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Andrea Palášti: Fitness for Unlikely Species: the Penguin Pool Edition

‘Fitness for Unlikely Species – the Penguin Pool Edition’ is a fitness training and an illustrative lesson about modernist Zoo architecture all rolled into one, by mimicking entities whose shapes, movements and existence are affected by living in captivity. As human physical fitness became an essential desire in the Anthropocene, not just to prevent diseases but also to resist climatic failure, it is crucial to find new ways of learning, understanding, connecting with, and moving within our ‘world in trouble’! 

Captivity deprives wild animals of natural behaviours, leading to zoochosis, where animals exhibit repetitive, purposeless actions like head rolling or pacing. As humans are also animals too, our increasing detachment from nature can lead to a phenomenon akin to zoochosis. This manifests as chronic stress, anxiety, depression, and a profound feeling of disconnection from our environment. Therefore, these exercises might also help trainees to address their own anxieties and depression. For, as Desmond Morris in The Human Zoo (1969) says, the unnatural behavior of animals in zoos can help us understand, accept and overcome the mechanisms that life in consumerist societies brings. 

Somatic learning was a term coined  by Thomas Hanna, who encouraged us to think about the relationship between our bodies and the environment through conscious movement experiences. Hanna contends that engaging in this learning approach expands the scope of voluntary consciousness for the ongoing task of adapting to the environment. Similarly to Ann Cooper Albright’s insights, it becomes evident that our perception is shaped by learned behaviors, and deliberate practices have the potential to mould fresh perspectives. Albright suggests an embodiment of falling, disorientation, suspension, gravity, resilience and connection as an opportunity to ground ourselves and survive our contemporary condition. In this light, ‘Fitness for Unlikely Species – the Penguin Pool Edition’ proposes an alternative mode of unlearning, at the intersection of ecopedagogy, performance art and physical training in order to initiate critical thinking through humour and irony. 

Drawings by Yvonne Tenschert. Created in the framework of Bauhaus Lab 2023, Bauhaus Dessau Foundation, Dessau. Photo credits:  Penguin Pool, London Zoo, Regent’s Park, London: model, 1979. RIBA; Model of the Gorilla House, London Zoo, Regent’s Park, London, 1933. RIBA; Dudley Zoo, Dudley Castle: the polar bear enclosure, 1976. RIBA; Ailanthus altissima, London Zoo, 2023. Andrea Palasti.

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Andrea Palášti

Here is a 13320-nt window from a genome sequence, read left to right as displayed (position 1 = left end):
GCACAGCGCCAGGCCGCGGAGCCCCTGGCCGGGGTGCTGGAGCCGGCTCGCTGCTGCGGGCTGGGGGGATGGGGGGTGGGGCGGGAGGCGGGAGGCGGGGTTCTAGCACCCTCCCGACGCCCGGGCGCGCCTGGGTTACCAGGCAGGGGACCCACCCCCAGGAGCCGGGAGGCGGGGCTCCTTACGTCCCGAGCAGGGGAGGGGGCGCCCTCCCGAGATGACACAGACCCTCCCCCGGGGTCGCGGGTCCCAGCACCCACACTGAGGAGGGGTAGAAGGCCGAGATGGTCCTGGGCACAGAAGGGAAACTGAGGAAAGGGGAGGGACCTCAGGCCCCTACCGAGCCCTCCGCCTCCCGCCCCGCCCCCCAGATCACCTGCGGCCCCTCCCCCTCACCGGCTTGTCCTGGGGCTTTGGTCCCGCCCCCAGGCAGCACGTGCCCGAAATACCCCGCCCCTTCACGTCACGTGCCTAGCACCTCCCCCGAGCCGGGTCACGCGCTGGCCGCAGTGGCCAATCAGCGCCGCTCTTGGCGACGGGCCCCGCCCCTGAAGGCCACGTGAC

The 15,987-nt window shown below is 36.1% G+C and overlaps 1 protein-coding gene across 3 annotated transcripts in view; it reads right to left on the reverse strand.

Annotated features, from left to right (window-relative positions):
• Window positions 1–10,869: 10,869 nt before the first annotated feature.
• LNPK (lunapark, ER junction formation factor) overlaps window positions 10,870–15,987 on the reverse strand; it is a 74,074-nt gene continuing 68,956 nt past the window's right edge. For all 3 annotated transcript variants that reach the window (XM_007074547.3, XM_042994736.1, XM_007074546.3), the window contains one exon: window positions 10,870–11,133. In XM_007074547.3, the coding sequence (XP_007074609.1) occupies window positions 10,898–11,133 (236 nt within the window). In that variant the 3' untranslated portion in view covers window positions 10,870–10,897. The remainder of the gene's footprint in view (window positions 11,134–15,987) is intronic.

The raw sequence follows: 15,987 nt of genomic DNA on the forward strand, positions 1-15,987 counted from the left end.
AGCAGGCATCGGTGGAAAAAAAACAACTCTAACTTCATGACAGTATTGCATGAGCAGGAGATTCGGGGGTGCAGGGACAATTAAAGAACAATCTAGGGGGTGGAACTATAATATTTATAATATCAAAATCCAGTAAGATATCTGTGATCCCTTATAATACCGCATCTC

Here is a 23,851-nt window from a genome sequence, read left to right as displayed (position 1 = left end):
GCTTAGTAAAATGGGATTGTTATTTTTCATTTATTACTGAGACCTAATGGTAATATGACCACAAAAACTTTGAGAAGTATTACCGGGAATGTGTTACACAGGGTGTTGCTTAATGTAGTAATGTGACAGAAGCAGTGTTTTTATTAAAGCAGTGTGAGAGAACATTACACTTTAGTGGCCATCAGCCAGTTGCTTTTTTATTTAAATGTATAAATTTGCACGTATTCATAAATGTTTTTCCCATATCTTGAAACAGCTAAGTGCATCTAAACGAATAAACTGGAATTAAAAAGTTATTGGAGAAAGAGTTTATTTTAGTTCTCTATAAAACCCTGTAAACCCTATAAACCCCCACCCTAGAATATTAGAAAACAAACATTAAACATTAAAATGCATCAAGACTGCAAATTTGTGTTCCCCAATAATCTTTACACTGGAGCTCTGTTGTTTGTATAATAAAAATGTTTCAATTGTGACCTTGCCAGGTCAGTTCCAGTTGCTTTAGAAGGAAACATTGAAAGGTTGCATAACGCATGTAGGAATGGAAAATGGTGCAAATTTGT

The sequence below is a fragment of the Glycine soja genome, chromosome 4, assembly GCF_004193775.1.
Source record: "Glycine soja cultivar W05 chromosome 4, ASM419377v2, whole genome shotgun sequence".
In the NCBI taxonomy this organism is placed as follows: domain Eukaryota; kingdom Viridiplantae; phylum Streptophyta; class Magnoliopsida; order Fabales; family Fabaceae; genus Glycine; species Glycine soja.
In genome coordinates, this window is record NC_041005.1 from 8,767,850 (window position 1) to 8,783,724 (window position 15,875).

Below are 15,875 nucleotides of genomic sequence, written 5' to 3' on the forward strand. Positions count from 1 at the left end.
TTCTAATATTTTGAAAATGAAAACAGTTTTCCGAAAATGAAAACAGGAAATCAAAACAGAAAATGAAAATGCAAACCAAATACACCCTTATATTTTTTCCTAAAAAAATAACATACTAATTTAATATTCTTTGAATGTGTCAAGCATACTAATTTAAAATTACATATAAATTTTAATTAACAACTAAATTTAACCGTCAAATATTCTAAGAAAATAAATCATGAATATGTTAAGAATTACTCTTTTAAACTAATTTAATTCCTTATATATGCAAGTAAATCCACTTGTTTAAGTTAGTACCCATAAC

ANDREA PALÁŠTI is an artist and learner based in Novi Sad, Serbia. Working across artistic, curatorial and pedagogical boundaries, she is testing different positions to create spaces of learning. Working with different communities in diverse informal group actions, she is experimenting with cross-discipline presentations, acting as: a misleading tourist guide, a more-than-human fitness trainer, a dilettante freshwater ecologist, an ignorant artisteacher, an unlicensed press photographer, a quasi primatologist, a noted expert on Dalmatian pyrethrum, an accidental historian, and a passionate archive researcher. She has presented, performed and workshopped at the Royal Academy of Art KABK; ELIA Biennial Conference; Y-Institute of HKB Bern; Study Rooms at Bauhaus Dessau Foundation; Second Summit on New Media Art Archiving at ISEA2022 symposium; the Amsterdam University of the Arts; the University of Applied Arts Vienna; Ars Electronica Garden Belgrade; The Museum of Science and Technology in Belgrade, among others. 

Elize de Mul: Multispecies Stories from Dutch Forest Gardens

As the climate crisis is unfolding itself at rapid speed globally, a radical – from radix, ‘root’ – cultural change is needed for humankind to be able to curve anthropogenic influence on global climate change and environmental degradation. In academia, paradigm shifts like the nonhuman and symbiotic turn in respectively humanities, the arts, social and natural sciences is gaining momentum, opening up new ways of seeing, relating and immersion to more-than-just-human others. This is paving the way for new insights, laws and regulations, and societal cultural shifts, envisioned in proposed new paradigms, like the Symbiocene (Albrecht 2019) and the Chthulucene (Haraway 2016). My research focuses on the ‘passionate immersion’ (Thom van Dooren 2016) of ‘urban dwellers’ with the ‘living landscapes’ of emerging forest gardens (‘food forests´) in the Netherlands.